While LXDE perhaps doesn’t look as pretty as Gnome, it does require a lot less system resources to run. This means that you can run Lubuntu on PC’s with as little as 256MB of RAM and a Pentium II processor. Obviously if your PC has better specifications then this you will notice improved load times and performance.
The cool thing about Lubuntu is that it has access to the massive library of software already written for Ubuntu’s software centre, so you could have a fully functional PC up and running within a few hours, with comparable functionality to your Windows XP setup.
If Lubuntu is still too heavy for your PC’s hardware, then you could consider running Puppy Linux instead. Unlike most other OS’s, Puppy is designed to run from your PC’s RAM rather than from an installation on the hard disk. Seeing as RAM can be read and written to a lot faster than a hard disk, you end up with much faster performance on pretty anaemic hardware.
The downside to this is that the amount you can do with Puppy is a lot less than a traditional OS like Windows or Ubuntu. Every time you turn off your PC, the OS will effectively be gone, you’ll need to reload it into RAM from a USB stick or CD every time you boot the computer.
The cool side to this is that you’re more or less immune to viruses and malware from the Internet. If you think you’re PC might be infected by something, just reboot it and you’ll load a clean version of the OS from your CD or USB stick.
The downside is that you have to take extra special care of your data. If you’ve just completed a 10,000 word thesis, you’re going to want to make sure you save it to a hard disk or USB stick before you turn the computer off.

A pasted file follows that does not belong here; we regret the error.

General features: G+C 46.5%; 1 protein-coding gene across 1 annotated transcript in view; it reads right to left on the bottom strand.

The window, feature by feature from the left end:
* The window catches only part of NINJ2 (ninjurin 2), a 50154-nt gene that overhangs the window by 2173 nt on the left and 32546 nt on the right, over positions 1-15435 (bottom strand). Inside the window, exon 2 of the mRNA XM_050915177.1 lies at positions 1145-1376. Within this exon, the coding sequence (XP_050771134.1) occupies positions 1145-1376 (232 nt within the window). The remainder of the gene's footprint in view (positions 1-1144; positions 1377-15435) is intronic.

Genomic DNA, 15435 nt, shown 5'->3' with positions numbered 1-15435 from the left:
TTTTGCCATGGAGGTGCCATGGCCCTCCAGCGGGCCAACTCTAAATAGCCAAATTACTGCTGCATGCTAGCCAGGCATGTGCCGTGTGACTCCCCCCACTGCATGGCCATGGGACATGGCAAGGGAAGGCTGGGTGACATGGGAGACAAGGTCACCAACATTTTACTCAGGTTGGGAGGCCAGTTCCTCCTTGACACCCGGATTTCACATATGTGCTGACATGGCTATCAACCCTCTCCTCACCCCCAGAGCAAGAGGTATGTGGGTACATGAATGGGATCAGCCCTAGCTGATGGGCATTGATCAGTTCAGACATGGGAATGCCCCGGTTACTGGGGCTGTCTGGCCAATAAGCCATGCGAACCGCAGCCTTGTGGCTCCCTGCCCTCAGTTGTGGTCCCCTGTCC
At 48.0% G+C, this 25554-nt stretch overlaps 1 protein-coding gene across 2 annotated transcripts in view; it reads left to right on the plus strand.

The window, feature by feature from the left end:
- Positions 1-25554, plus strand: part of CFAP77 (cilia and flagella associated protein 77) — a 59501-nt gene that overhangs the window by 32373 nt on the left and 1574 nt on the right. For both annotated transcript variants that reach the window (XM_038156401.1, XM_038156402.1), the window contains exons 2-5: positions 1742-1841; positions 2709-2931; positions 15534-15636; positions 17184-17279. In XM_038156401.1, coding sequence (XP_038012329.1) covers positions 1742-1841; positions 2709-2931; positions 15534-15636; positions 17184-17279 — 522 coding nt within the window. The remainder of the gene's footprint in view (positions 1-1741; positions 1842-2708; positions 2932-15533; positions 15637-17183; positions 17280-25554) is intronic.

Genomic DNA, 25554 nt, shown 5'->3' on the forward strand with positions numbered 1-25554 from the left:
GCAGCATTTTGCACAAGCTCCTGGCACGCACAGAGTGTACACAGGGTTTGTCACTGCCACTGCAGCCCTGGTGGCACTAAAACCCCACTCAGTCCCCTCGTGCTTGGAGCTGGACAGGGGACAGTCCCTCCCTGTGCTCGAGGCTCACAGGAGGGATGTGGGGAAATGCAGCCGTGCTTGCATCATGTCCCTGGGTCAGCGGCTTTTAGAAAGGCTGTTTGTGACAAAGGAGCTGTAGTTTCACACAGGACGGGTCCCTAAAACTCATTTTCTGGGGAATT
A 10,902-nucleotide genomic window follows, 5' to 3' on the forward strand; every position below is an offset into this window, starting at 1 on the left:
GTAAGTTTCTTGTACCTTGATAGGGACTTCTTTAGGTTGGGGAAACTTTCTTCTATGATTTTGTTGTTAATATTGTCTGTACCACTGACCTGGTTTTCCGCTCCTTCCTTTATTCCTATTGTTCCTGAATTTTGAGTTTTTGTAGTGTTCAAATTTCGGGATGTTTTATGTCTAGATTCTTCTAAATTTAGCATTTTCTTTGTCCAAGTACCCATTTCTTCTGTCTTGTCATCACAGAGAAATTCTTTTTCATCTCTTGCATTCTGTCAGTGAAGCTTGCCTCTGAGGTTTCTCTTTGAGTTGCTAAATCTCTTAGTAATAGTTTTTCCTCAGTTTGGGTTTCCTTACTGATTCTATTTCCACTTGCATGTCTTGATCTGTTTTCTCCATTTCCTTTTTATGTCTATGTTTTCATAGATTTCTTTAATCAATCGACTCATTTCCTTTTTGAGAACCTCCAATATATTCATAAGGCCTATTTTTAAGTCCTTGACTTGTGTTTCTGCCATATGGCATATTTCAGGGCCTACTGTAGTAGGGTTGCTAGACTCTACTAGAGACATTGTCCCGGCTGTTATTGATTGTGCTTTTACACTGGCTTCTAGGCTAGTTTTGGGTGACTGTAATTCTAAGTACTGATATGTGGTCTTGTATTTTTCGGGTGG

Puppy is the most frugal of all OS’s mentioned here, with people reporting that they’ve got it running on a 333MHz PC with 64MB of RAM. The developers think that 256MB of RAM, or more, is a much more realistic sum for smooth running.
Mac OS X
Back in 2006, Apple made the decision to switch to Intel processors for their machines, which effectively meant that Macs and PCs are more or less the same in terms of hardware.
In fact, Apple provide a tool for Macs that allows you to install a legitimate copy of Windows alongside their pre-installed OS X.
Similarly, it is possible (though perhaps not legal) to install OS X on non-Apple PC hardware. I’ll be explicit in mentioning that this does violate the terms of OS X’s user agreement, but if you can lay your hands on a version of OS X, it might be easier to think to get it to run in place of Windows XP.
Admittedly, you’re going to need a pretty up to date PC in order to pull this off, and even then it’s pot luck as to whether all of your PC’s hardware will work. In truth, I don’t really recommend that you try this, but it is worth mentioning.
Whatever you decide, the end of Windows XP support doesn’t need to mean the end of your PC’s usefulness. There are plenty of alternative OS’s out there that still receive developer support and have comparable tools and programs for many common functions. If you find you can’t get on with any of these methods, you could always consider buying a new PC or Mac. This guide gives a good example of how a really usable Mac can cost you less than £100 to buy.